Watches, Stories, & Gear: Atomic Clocks and 19th Century Snowball Fights

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“Watches, Stories, and Gear” is a roundup of our favorite content, watch or otherwise, from around the internet. Here, we support other creators, explore interesting content that inspires us, and put a spotlight on causes we believe in. Oh, and any gear we happen to be digging on this week. We love gear.

Share your story ideas or interesting finds with us by emailing our Managing Editor at [email protected]

This installment of “Watches, Stories, and Gear” is brought to you by the Windup Watch Shop, which now offers home goods.

Snowball Fights From Another Era

Hey, it’s Saturday. Do you want to just relax and smile for a minute? We know you do. If you need help in that regard, we highly recommend taking a look at this short clip of French people throwing snowballs at each other. What makes this one kind of magical is that the footage is from 1897, and has been digitally restored and colorized, creating a scene that looks both incredibly familiar and completely alien. We’ve all been in a snowball fight at one time or another, probably as children, but there’s something about seeing adults (with 19th century mustaches and top hats!) taking part in something so juvenile that is hysterical and charming. Originally filmed by the Lumiere brothers, this early movie captures a very specific, seemingly unrehearsed moment in time, and is guaranteed to make you temporarily forget about the turbulent year recently behind us.

Tracking Time …On Mars

In the watch community, space travel is a minor obsession for many of us, thanks in large part to the Omega Speedmaster and it’s critical connection to NASA history. So this video might be of interest to some readers, as it asks (and answers) a fundamental question related to time and space exploration that will almost certainly need to be addressed in the coming decades (fingers crossed): how do we keep track of time on Mars? Once you realize that days and years mean something fundamentally different on a planet that’s about 50 million miles further away from the sun than the earth, you begin to see that we’ll have to come up with a different way of measuring the passing of time if we intend to travel to the Red Planet someday in the future. The question, at least for us, then becomes what kinds of watches will do that job. Hopefully we’ll find out sooner rather than later.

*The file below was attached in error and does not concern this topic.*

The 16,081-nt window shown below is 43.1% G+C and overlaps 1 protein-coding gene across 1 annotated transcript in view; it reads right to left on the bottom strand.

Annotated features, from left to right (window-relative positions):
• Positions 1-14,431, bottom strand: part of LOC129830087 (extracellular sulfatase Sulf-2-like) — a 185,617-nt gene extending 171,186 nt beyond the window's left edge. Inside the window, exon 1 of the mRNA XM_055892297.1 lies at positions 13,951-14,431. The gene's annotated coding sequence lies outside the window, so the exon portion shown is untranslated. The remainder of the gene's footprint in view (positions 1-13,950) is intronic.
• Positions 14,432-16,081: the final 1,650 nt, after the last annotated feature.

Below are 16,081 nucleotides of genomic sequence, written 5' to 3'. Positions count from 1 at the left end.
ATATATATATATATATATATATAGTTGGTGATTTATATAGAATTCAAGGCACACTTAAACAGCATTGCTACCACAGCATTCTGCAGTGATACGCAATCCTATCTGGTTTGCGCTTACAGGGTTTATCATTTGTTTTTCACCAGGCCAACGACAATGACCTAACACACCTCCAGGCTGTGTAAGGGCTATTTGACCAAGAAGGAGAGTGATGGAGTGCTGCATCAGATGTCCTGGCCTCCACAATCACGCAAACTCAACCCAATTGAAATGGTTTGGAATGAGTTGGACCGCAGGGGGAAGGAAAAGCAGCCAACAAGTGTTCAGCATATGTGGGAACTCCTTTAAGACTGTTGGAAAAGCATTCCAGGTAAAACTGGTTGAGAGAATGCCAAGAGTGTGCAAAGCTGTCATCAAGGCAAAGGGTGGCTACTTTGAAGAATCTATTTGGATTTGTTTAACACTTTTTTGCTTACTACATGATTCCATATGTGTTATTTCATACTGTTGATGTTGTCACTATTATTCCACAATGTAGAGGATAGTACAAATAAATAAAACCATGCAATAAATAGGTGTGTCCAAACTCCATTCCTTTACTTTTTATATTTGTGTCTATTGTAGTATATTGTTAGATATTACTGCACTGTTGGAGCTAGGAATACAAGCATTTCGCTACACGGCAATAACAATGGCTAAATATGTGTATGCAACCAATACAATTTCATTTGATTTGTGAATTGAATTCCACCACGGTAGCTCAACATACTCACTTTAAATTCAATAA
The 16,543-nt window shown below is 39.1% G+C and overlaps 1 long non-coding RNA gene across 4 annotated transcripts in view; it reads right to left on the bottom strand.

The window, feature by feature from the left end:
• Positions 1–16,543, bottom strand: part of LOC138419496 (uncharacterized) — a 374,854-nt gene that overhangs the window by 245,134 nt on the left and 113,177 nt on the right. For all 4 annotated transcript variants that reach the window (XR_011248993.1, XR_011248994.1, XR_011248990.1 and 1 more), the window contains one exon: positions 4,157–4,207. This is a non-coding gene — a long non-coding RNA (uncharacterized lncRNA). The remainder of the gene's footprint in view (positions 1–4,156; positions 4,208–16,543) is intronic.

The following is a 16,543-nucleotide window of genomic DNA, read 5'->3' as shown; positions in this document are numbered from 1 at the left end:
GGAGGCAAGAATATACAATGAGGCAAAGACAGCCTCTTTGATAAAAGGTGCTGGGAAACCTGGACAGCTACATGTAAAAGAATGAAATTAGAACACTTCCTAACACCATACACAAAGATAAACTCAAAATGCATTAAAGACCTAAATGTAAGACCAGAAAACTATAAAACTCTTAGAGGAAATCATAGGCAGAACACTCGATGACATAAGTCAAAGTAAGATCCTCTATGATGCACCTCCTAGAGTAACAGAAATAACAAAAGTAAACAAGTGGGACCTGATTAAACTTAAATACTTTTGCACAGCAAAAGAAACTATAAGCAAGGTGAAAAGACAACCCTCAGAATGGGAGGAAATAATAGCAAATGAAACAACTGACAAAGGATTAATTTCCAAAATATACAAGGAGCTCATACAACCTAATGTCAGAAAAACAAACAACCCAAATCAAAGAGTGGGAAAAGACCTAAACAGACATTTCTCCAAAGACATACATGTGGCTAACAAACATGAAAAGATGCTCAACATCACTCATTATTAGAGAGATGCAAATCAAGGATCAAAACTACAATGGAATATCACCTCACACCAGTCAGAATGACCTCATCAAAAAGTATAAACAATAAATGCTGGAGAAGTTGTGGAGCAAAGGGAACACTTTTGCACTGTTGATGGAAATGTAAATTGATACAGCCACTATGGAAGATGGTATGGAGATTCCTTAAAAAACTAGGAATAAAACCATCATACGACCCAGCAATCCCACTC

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A Different Kind Of Apple Leak

The Apple Watch may be old news these days, being on its 6th generation already, but there was a time before its launch when speculation and hype were in overdrive, even among some watch enthusiasts. Apple is notoriously tight lipped about its products prior to their official launch, so in some sense it’s no surprise that it has taken this long for a pre-production leak of the Apple Watch to make the rounds. YouTuber Apple Demo has released footage of a prototype housed in some kind of protective casing, allowing the user to manipulate the UI and navigate a pre OS 1.0 build. The video offers a rare glimpse into the development process of such a product, and makes you wonder what might be floating around out there right now.

Putting Wrist Bound Chronometers To Shame

If you’re into hyper accurate timekeeping, and we’re not talking Spring Drive accurate, we’re talking atomic level accurate, you’re probably familiar with cesium 133 based timekeeping. Their consistency in absorbing and releasing energy produces radiation of exactly the same frequency of 9,192,631,770Hz making for accuracy in the realm of +/- 1 second every few million years. If you see room for improvement there, you’re not alone. Scientists have employed quantum entanglement to average out the tiny movements made by cesium 133, creating an even more accurate clock. If you had set it running at the beginning of the universe some 14 billion years ago, it would only have lost around .1 seconds by today. All that’s left now is to house those entangled particles in a rotating cage to average out the effects of gravity, of course, and fit the whole thing into a sub 40mm case.

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Timex Japan Resurrects Expedition Atlantis

If you’ve got a soft spot for ‘90s Indiglo Timex watches you’ll be pleased to know that the Expedition Atlantis is back. New colors accent a design that screams ‘90s adventure like rollerblades and cassette players. At just $85 the Expedition Atlantis, part of the Nuptse collection, gets you more than nostalgic good looks, as this one packs all the alarm and timing functionality you could ask for, right down the Indiglo button at 10 o’clock. Bust out your windbreaker and hit up these new models from Timex Japan right here.

eBay Finds: Vintage Bulova President

Here’s a nice vintage gem to start off the New Year! This vintage 1941 (the ‘*’ date code on the movement corresponds to 1941) Bulova President F watch is a beauty. Original two tone dial shows a lovely patina (in my opinion). Most often these are found in either ratty condition or re-dialed, it’s refreshing to see such a beautiful original dial. Seller states the movement was serviced, and it has a NOS crystal, both a nice touch. The rolled gold case is excellent, and it even has the original signed crown. Yes, these are pretty tiny by today’s standards, but what it lacks in size it makes up for style. Snag this one and be ready to dress in style for the next post-Covid cocktail party!

View auction here. 

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